Developers also need to consider the numbers. The iPhone OS also works on the iPod Touch, giving developers a potential market of 30 million devices (17 million iPhones and 13.7 million iPods, according to Apple).

The iPhone benefits from massive advertising, too – seems that O2 is spending all of its money on full-page iPhone adverts at the moment – whereas Android's marketing is more about word of mouth.

At the moment the numbers are firmly on Apple's side, although that may change over the next year. Manufacturers including HP are reportedly considering Android-powered netbooks, HTC is planning more more Android handsets, and Google's Andy Rubin suggests that Android could run on set-top boxes, sat-nav systems and home entertainment devices, including TVs.

Money talks

If you're a developer writing mobile applications, Apple has the numbers and the profile, and as endless reports of iPhone developers coining in the cash demonstrate, having a successful iPhone application can be extremely lucrative. Because of this, the iTunes App Store makes the Android Market look positively tiny, featuring as it does a huge selection of applications – good and bad – in almost every category.

The range doesn't just cover the usual suspects such as social networking apps, mobile Ebay, Shazam song recognition and the inevitable, unfunny fart applications, either: it also includes things like artist-branded rhythm games from musicians, utilities for controlling Sky+ boxes, games franchises such as Metal Gear Solid and many, many more.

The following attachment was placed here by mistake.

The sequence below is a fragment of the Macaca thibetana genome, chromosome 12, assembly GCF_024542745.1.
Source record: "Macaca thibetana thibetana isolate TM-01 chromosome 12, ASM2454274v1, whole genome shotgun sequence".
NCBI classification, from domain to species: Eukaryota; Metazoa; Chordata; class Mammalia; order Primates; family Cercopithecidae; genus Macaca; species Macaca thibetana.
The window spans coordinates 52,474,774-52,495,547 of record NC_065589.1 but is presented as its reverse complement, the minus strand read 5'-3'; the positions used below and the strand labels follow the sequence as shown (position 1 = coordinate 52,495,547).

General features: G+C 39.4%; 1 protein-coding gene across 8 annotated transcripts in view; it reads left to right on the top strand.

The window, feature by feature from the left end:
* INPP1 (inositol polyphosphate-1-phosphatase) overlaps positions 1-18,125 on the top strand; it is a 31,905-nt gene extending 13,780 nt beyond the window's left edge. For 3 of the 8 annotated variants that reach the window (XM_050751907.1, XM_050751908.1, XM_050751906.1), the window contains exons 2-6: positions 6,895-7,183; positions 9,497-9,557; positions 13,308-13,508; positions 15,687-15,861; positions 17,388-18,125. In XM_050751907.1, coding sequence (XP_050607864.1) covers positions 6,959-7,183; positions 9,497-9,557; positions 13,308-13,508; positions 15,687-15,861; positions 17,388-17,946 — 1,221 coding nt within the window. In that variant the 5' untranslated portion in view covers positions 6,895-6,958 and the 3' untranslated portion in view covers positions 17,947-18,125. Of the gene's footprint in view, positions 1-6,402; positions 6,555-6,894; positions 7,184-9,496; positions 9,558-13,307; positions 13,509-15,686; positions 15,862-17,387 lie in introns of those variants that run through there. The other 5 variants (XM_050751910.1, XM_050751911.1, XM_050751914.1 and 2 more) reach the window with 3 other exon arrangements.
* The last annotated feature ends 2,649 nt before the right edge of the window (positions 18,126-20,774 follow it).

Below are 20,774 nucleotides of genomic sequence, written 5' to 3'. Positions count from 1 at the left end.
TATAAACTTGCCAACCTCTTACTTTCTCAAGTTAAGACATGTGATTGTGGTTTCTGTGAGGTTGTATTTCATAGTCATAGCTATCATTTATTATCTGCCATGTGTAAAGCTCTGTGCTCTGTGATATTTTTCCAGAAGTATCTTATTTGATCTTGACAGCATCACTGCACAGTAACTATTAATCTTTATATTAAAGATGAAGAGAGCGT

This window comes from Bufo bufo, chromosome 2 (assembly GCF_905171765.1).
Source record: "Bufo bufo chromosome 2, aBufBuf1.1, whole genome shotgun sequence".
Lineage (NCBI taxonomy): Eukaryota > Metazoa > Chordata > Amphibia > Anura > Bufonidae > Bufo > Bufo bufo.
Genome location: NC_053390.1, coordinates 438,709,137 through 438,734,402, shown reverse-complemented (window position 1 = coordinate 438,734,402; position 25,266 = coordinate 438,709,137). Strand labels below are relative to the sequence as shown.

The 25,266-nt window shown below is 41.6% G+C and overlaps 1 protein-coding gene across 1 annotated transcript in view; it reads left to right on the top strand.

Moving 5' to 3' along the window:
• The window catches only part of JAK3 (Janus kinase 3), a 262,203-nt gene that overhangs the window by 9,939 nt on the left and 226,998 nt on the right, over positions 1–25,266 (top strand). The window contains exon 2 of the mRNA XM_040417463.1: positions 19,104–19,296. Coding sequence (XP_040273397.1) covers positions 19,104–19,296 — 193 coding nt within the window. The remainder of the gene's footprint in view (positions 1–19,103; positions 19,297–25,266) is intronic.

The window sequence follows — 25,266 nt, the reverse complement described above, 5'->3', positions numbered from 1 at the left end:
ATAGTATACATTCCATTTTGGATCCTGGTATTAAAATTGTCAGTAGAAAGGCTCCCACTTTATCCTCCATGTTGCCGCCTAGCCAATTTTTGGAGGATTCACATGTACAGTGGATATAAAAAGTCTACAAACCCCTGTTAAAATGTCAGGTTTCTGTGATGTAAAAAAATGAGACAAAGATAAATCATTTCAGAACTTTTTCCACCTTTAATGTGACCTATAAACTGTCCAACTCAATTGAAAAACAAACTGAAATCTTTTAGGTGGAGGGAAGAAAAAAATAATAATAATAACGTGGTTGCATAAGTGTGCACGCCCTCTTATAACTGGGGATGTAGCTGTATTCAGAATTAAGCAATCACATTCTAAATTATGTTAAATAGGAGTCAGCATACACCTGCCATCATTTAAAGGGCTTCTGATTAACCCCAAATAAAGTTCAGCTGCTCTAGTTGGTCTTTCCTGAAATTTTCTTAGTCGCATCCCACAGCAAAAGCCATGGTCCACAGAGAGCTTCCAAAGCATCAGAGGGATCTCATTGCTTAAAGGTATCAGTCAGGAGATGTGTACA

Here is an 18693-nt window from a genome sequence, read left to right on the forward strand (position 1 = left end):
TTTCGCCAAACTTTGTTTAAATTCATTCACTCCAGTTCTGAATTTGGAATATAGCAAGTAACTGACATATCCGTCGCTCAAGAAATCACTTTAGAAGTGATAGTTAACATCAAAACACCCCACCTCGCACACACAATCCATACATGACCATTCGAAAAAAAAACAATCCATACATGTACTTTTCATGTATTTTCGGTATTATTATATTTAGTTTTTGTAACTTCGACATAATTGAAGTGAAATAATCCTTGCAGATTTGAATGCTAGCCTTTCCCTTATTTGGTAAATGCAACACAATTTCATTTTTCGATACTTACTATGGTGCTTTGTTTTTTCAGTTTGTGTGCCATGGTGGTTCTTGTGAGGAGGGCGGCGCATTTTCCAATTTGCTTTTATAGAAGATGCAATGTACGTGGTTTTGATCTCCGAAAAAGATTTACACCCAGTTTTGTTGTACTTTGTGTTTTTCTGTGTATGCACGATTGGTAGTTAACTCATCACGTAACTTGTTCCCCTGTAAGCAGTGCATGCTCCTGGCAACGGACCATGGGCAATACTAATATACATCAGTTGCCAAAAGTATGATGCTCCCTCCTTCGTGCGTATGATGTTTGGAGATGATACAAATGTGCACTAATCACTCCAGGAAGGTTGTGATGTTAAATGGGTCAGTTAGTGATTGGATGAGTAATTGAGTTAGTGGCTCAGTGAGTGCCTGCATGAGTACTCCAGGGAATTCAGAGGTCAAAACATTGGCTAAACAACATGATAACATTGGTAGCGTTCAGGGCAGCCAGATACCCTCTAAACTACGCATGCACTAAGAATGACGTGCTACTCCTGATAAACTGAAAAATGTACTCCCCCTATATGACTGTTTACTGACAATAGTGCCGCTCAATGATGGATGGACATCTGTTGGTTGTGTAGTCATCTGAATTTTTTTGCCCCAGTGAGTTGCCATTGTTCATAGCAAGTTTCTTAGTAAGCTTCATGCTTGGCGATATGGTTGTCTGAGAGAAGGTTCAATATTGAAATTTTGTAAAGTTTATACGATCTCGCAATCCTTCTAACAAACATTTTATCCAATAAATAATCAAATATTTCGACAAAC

Even accounting for some well-known problems, including Apple's reluctance to give the green light to fully written applications for trivial reasons, the growth of the App Store has been enormous. In July 2008 it launched with 500 available applications, and by September the number had increased to 3,000, with some 100 million downloads delivered.

The number of available applications has reached 65,000 and over 1.5 billion apps have now been downloaded. That's even more impressive when you consider that it took iTunes three years to deliver a billion music downloads.

Apple has the hardware, the hype and, most importantly of all, the killer apps that make people choose one platform over another. Until Android appears on more phones (and perhaps on netbooks too), Google's offering appears to be to the iPhone what Microsoft's Zune is to the iPod: interesting, but not enough to give Steve Jobs sleepless nights.

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First published in PC Plus issue 283

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